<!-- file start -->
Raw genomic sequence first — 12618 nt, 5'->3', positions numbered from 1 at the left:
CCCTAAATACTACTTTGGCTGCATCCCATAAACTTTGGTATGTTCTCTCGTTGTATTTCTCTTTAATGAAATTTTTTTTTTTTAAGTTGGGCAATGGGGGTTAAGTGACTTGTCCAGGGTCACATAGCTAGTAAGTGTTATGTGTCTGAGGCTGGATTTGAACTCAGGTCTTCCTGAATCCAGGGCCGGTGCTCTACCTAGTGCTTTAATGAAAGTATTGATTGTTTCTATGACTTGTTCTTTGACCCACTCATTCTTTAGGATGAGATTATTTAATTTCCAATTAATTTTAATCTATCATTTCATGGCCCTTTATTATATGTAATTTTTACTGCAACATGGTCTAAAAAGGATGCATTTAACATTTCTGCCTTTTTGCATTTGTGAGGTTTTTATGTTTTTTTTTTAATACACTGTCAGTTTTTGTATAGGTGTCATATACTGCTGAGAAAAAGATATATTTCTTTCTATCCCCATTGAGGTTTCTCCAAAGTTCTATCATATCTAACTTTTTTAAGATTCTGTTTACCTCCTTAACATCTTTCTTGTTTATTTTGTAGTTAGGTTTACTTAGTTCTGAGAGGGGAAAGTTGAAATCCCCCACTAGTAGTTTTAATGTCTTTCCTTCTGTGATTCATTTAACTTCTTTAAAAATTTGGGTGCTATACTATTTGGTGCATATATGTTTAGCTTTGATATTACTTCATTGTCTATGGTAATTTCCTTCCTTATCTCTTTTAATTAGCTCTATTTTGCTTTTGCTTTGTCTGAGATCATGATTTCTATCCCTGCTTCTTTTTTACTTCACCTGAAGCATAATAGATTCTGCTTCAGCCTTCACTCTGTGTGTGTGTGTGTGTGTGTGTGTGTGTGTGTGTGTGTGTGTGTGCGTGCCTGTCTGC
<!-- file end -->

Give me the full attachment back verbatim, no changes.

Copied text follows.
Raw genomic sequence first — 12618 nt, 5'->3', positions numbered from 1 at the left:
CCCTAAATACTACTTTGGCTGCATCCCATAAACTTTGGTATGTTCTCTCGTTGTATTTCTCTTTAATGAAATTTTTTTTTTTTAAGTTGGGCAATGGGGGTTAAGTGACTTGTCCAGGGTCACATAGCTAGTAAGTGTTATGTGTCTGAGGCTGGATTTGAACTCAGGTCTTCCTGAATCCAGGGCCGGTGCTCTACCTAGTGCTTTAATGAAAGTATTGATTGTTTCTATGACTTGTTCTTTGACCCACTCATTCTTTAGGATGAGATTATTTAATTTCCAATTAATTTTAATCTATCATTTCATGGCCCTTTATTATATGTAATTTTTACTGCAACATGGTCTAAAAAGGATGCATTTAACATTTCTGCCTTTTTGCATTTGTGAGGTTTTTATGTTTTTTTTTTAATACACTGTCAGTTTTTGTATAGGTGTCATATACTGCTGAGAAAAAGATATATTTCTTTCTATCCCCATTGAGGTTTCTCCAAAGTTCTATCATATCTAACTTTTTTAAGATTCTGTTTACCTCCTTAACATCTTTCTTGTTTATTTTGTAGTTAGGTTTACTTAGTTCTGAGAGGGGAAAGTTGAAATCCCCCACTAGTAGTTTTAATGTCTTTCCTTCTGTGATTCATTTAACTTCTTTAAAAATTTGGGTGCTATACTATTTGGTGCATATATGTTTAGCTTTGATATTACTTCATTGTCTATGGTAATTTCCTTCCTTATCTCTTTTAATTAGCTCTATTTTGCTTTTGCTTTGTCTGAGATCATGATTTCTATCCCTGCTTCTTTTTTACTTCACCTGAAGCATAATAGATTCTGCTTCAGCCTTCACTCTGTGTGTGTGTGTGTGTGTGTGTGTGTGTGTGTGTGTGTGTGTGTGCGTGCCTGTCTGC